December 2005 | Commentary | IT Matters

Can Bar Codes and RFID Co-Exist?

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Last year, Radio Frequency Identification (RFID) technology became a media favorite, spurred by Wal-Mart and U.S. Department of Defense (DoD) policies requiring suppliers to ship goods that can be tracked using RFID. Such attention makes it seem as if bar-code technology—today's standard for data collection—will become obsolete overnight.

This is not the case, however. Although RFID promises to be a more comprehensive data-collection technology, still-emerging standards and lack of RFID deployments across the total supply chain are making organizations think twice before taking the plunge.

Over the past few decades, bar codes have become the standard for identifying and tracking products in the supply chain—whether cereal boxes at the grocery store or children's books at the public library. Such a comprehensive user base makes bar codes ubiquitous in the supply chain.

Moving most suppliers past the bar- code status quo—even at the behest of a retail behemoth—will take some convincing. But as RFID's benefits are realized across a number of industries, more and more businesses will adopt the technology in conjunction with existing data-capture tools to achieve the desired benefits.

The Best of Both Worlds

Hybrid solutions that use both bar- code and RFID technology are one way suppliers can meet Wal-Mart and DoD compliance guidelines without overhauling their entire data-collection process. To deploy a hybrid solution successfully, a company must understand the differences and benefits of both technologies, and consider where each one best fits into overall operations.

RFID technology is attracting attention as a next-generation application because it increases transparency across the product-handling life cycle. Other capabilities include "hands-off" detection, or the ability to gather data without user intervention.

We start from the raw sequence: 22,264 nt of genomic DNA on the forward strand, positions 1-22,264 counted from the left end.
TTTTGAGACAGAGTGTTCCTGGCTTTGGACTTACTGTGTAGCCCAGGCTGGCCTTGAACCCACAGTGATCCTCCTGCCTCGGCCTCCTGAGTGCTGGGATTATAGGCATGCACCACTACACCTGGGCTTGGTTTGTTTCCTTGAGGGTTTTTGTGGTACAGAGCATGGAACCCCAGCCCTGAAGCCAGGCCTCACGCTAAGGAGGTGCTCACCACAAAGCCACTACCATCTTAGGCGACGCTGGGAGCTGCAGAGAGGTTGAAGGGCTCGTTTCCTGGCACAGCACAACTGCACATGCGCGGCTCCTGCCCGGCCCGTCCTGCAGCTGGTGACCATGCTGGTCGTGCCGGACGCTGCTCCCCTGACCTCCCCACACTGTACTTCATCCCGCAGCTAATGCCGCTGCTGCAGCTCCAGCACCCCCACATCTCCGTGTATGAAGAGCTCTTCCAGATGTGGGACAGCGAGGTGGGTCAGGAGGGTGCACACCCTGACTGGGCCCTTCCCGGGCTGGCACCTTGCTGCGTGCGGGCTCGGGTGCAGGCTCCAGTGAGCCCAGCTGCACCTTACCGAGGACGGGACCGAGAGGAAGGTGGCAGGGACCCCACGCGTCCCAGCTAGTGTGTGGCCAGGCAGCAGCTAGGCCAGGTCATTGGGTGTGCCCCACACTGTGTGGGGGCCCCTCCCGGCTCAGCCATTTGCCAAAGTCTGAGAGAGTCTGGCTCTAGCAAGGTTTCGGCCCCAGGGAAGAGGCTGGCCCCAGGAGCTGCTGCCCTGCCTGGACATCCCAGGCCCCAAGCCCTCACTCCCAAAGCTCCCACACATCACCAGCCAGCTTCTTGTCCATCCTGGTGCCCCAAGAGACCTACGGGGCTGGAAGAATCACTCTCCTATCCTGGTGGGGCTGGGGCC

The RFID tags on items can be read even if they are hidden from sight. RFID systems have read/write memory capability, and the ability to store data. And tags can be placed inside packaging or embedded in products.

U.S. federal government spending on RFID technology is expected to grow 120 percent by the end of fiscal year 2009, according to TargetView: Radio Frequency Identification—DoD Drives Emerging Technology, a February 2005 report released by Reston, Va.-based analyst firm INPUT.

In addition, overall RFID spending in the United States will grow from $91.5 million in 2003 to nearly $1.3 billion in 2008 as businesses continue to invest in chip-based tags and related hardware, software, and services, finds International Data Corp.'s December 2003 report, U.S. RFID for the Retail Supply Chain Spending Forecast and Analysis, 2003-2008.

Bridging the Gap

Bar codes, however, will not disappear anytime soon. Not only are they less expensive than RFID tags, they are widely deployed with well-defined standards and operational processes.

The good news is that users don't need to switch to RFID overnight, and hybrid systems that use multiple data- capture technologies can help bridge the gap between bar codes and RFID.

By fusing legacy and leading-edge technologies, for example, suppliers can meet Wal-Mart's compliance challenge without changing their entire data-collection processes. Then, as RFID operational efficiencies are realized and documented, they can be integrated into the business at a more controlled pace. The vendor's role will be to design a way to make the technologies work together, to satisfy the user's needs.

RFID Advice

Here are four recommendations to consider when deploying RFID:

1. Learn about the capabilities of different data-capture technologies. Numerous RFID, bar-code, and imaging technologies are available, and companies must take care to choose the right ones for specific applications.

2. Purchase hardware that supports multimedia data-capture capabilities to enable hybrid systems: RFID, bar-code, and imaging technology.

3. Pick the right middleware. Because RFID data has to be managed differently than bar-code data, finding a solid middleware solution is crucial for organizing the information.

4. Find a technology provider with the right experience to design low-risk solutions.

Most of all, it is important to cut through the hype and realize that RFID will not immediately replace bar codes. The best choice for many companies is a hybrid solution that employs a range of multimedia data-capture technologies to deliver greater visibility and lower costs across the supply chain.

Incorporating today's legacy systems with tomorrow's RFID capabilities is a sound approach that leverages existing investments to provide an open, flexible approach to meeting the challenge.

Can RFID co-exist in the supply chain with other data-capture technologies such as bar codes? Absolutely.

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